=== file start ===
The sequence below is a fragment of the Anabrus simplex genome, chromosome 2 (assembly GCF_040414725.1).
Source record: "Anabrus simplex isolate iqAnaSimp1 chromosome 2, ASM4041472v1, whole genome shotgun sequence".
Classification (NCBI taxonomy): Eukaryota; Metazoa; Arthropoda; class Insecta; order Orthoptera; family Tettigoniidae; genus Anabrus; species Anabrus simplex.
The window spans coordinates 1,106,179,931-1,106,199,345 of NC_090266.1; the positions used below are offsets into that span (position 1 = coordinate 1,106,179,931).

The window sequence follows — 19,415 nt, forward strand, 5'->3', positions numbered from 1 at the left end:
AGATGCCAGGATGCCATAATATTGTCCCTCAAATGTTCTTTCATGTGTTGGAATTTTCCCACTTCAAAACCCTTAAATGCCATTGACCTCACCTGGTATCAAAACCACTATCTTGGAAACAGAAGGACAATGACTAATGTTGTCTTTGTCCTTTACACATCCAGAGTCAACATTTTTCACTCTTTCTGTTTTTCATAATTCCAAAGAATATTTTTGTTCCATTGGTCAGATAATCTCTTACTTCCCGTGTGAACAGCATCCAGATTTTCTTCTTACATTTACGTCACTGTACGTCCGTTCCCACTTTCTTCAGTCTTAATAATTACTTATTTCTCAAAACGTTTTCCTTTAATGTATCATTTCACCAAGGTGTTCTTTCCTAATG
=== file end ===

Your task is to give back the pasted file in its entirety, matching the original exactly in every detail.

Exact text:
The sequence below is a fragment of the Anabrus simplex genome, chromosome 2 (assembly GCF_040414725.1).
Source record: "Anabrus simplex isolate iqAnaSimp1 chromosome 2, ASM4041472v1, whole genome shotgun sequence".
Classification (NCBI taxonomy): Eukaryota; Metazoa; Arthropoda; class Insecta; order Orthoptera; family Tettigoniidae; genus Anabrus; species Anabrus simplex.
The window spans coordinates 1,106,179,931-1,106,199,345 of NC_090266.1; the positions used below are offsets into that span (position 1 = coordinate 1,106,179,931).

The window sequence follows — 19,415 nt, forward strand, 5'->3', positions numbered from 1 at the left end:
AGATGCCAGGATGCCATAATATTGTCCCTCAAATGTTCTTTCATGTGTTGGAATTTTCCCACTTCAAAACCCTTAAATGCCATTGACCTCACCTGGTATCAAAACCACTATCTTGGAAACAGAAGGACAATGACTAATGTTGTCTTTGTCCTTTACACATCCAGAGTCAACATTTTTCACTCTTTCTGTTTTTCATAATTCCAAAGAATATTTTTGTTCCATTGGTCAGATAATCTCTTACTTCCCGTGTGAACAGCATCCAGATTTTCTTCTTACATTTACGTCACTGTACGTCCGTTCCCACTTTCTTCAGTCTTAATAATTACTTATTTCTCAAAACGTTTTCCTTTAATGTATCATTTCACCAAGGTGTTCTTTCCTAATG